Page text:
A long-awaited stable version of JSS v10 is out and here is a summary of what happened. This is a higher-level summary, a full changelog is here and a migration guide here.

It took us almost a year to release this version with much fewer features and improvements than originally planned, because most of the work happens in our spare time and current Open Collective status isn’t usable to pay contributors, not to mention myself.

New hooks-based API for React-JSS

With hooks API, these problems are “gone”, but there is more to it. The new interface gives you better control over data that is passed to the function values.

import React from 'react'
import {createUseStyles} from 'react-jss'
const useStyles = createUseStyles({
myButton: {
padding: props => props.spacing
},
myLabel: props => ({
display: 'block',
color: props.labelColor,
fontWeight: props.fontWeight,
fontStyle: props.fontStyle
})
})
const Button = ({children, ...props}) => {
const classes = useStyles(props)
return (
<button className={classes.myButton}>
<span className={classes.myLabel}>{children}</span>
</button>
)
}

So why do we need a hook creator function createUseStyles() that returns a hook function useStyles()?

It’s because we want to automate managing Style Sheets for you by integrating them with React’s lifecycle. When component umounts, it removes unused styles from the DOM and keeps the long-term application performance consistent, because CSS attached to the Render Tree is not free of charge.

Notice that you can call useStyles(data) with any data argument, so you have a chance to decide what data goes into function values. For example, you could as well use state or context.

In addition, it gives us better control over Theming:

import React from 'react'
import {createUseStyles, useTheme} from 'react-jss'
const useStyles = createUseStyles({
myButton: {
padding: ({theme}) => theme.spacing
}
})
const Button = ({children, ...props}) => {
const theme = useTheme()
const classes = useStyles({...props, theme})
return (
<button className={classes.myButton}>Test</button>
)
}

Notice that you could also use the theme in your rendering logic or pass anything else as a theme .

Scoped keyframes animations

The new syntax looks like this:

const styles = {
'@keyframes slideRight': {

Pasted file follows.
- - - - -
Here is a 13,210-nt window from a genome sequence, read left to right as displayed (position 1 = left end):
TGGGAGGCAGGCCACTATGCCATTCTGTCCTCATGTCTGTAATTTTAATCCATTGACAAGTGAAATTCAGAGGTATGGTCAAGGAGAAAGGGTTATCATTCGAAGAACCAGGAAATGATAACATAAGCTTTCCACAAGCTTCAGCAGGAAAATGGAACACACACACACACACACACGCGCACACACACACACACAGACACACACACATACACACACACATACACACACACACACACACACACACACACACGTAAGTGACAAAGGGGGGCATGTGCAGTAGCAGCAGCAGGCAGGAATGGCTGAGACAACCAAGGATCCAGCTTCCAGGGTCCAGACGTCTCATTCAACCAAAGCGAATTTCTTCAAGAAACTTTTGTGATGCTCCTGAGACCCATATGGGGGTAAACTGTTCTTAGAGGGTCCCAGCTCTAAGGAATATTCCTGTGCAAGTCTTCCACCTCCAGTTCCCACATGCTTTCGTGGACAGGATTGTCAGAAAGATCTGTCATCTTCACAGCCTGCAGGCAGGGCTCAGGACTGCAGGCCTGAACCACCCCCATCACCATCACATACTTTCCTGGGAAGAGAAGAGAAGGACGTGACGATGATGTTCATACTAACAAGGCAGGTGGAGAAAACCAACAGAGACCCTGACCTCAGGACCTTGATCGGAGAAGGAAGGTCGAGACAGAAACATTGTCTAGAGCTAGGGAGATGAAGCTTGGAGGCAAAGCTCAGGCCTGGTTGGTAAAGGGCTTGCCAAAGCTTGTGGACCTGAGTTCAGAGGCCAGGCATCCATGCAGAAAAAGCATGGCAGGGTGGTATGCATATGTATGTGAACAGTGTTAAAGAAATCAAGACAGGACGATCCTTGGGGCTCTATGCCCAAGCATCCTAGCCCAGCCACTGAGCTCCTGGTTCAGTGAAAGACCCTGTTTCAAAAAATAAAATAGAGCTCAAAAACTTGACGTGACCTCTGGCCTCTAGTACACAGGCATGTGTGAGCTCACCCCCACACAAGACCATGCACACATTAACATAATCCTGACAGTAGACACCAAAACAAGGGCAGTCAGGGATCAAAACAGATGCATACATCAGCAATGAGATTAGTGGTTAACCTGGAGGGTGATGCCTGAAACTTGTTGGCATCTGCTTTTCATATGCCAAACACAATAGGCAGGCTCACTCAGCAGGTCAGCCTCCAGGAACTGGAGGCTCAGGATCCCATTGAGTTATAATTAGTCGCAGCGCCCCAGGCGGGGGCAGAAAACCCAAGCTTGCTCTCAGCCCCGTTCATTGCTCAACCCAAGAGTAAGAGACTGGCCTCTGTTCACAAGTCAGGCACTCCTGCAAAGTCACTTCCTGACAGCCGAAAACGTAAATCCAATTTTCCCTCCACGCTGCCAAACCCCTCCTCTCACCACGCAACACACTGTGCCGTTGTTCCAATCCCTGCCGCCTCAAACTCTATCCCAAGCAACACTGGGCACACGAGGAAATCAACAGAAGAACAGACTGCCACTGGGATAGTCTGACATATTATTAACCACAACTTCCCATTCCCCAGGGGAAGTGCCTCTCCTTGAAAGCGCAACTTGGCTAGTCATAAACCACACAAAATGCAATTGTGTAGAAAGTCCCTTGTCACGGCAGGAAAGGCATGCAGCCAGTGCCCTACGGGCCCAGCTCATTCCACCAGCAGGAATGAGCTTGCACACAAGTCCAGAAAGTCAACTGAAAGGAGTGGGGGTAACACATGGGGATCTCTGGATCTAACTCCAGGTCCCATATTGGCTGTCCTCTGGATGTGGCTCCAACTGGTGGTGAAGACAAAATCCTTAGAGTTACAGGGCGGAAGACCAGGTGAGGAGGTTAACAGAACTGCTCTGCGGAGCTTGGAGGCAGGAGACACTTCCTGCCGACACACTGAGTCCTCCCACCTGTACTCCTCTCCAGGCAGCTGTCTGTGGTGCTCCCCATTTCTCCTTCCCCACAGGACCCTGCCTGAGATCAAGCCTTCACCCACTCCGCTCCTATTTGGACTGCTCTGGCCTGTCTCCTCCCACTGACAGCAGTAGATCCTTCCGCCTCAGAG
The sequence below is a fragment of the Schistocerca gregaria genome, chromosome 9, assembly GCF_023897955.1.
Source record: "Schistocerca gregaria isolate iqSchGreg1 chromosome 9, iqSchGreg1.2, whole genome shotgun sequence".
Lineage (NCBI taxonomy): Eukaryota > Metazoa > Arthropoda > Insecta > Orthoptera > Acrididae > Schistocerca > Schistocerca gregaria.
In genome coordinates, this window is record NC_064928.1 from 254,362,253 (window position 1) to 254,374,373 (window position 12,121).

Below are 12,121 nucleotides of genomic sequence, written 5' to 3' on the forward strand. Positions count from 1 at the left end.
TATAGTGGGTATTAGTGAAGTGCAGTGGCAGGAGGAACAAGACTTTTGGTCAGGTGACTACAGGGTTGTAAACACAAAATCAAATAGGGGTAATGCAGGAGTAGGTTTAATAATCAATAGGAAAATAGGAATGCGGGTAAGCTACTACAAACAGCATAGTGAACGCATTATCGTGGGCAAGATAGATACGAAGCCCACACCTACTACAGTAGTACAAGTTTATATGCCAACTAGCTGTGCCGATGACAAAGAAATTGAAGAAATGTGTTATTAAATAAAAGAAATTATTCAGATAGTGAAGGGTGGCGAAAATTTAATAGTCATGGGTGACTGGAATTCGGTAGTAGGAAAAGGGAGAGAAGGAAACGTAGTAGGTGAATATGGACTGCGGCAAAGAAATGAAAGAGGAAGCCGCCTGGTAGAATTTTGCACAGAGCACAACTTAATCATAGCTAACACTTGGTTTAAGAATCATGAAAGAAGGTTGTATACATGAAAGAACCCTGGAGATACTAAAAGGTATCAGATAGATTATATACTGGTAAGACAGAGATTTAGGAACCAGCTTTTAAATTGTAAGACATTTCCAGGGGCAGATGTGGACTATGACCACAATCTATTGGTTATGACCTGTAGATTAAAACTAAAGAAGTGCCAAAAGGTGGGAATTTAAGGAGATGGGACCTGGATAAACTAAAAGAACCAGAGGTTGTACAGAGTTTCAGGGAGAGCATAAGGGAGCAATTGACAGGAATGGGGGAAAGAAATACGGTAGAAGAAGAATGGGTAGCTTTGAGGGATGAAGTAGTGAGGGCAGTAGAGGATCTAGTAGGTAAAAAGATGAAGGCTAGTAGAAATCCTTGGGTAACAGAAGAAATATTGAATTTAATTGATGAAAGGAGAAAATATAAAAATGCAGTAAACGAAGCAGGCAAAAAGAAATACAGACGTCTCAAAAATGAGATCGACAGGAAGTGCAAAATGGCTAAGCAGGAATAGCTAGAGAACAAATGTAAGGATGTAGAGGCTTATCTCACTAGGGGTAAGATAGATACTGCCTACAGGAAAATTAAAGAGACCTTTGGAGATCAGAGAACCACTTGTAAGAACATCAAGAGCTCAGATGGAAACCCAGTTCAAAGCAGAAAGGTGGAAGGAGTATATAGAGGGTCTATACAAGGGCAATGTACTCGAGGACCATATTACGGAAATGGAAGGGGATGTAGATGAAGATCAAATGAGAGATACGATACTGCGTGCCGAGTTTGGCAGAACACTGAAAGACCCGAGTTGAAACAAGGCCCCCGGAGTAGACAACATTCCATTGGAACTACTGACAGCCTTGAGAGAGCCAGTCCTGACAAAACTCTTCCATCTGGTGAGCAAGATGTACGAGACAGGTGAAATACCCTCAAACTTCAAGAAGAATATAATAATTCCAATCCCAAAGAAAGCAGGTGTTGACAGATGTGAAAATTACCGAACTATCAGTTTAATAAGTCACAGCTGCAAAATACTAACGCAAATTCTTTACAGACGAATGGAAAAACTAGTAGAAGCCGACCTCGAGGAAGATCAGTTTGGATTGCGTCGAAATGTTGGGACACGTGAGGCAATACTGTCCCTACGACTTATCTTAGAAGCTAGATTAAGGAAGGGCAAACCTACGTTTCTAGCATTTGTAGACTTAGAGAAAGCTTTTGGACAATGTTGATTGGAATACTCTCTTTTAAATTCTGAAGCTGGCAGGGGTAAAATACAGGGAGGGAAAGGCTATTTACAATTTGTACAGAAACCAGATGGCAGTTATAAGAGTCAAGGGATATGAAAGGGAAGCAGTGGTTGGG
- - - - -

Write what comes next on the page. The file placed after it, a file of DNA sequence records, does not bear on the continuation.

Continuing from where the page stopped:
from: {opacity: 0},
to: {opacity: 1}
},
container: {
animationName: '$slideRight'
}
}

and compiles to

@keyframes keyframes-slideRight-0 {
from {
opacity: 0;
}
to {
opacity: 1;
}
}
.container-1 {
animation-name: keyframes-slideRight-0;
}

To get the generated keyframes id from JSS StyleSheet, you can use sheet.keyframes.slideRight .

The full syntax for function values and observables

The solution we ended up with is to make them support full syntax by default (things like media queries, nesting, etc.), but to enable opting out in case you want to reduce the overhead to the minimum:

sheet.update(data, {process: false})

Houdini Typed CSSOM

How is it useful in JSS? It gives you a way to optimize the update performance of CSS values. The point of using Typed CSSOM objects is to be able to change a value without involving a CSS parser.

Here is a simple example that updates a Typed CSSOM value, in a nutshell, it’s this:

const styles = {
button: {
top: data => data.top || 0
}
}
// Create an instance of CSSUnitValue.
const top = CSS.px(20);
// Mutate the value without CSS parsing.
top.value = top.value + 20;
Tell JSS to set the updated value.
update({top})

Monorepo

ESM ready

TypeScript Types

Final Notes

Also a big thanks to BrowserStack for providing a free account, since CSSOM has many cross-browser issues and it wouldn’t be possible to do what we did without testing it in real browsers.

Eng. @webflow, React, CSSinJS and co. Creator of http://cssinjs.org. Stealing ideas is great. Semantics is just meaning. Twitter: https://twitter.com/oleg008

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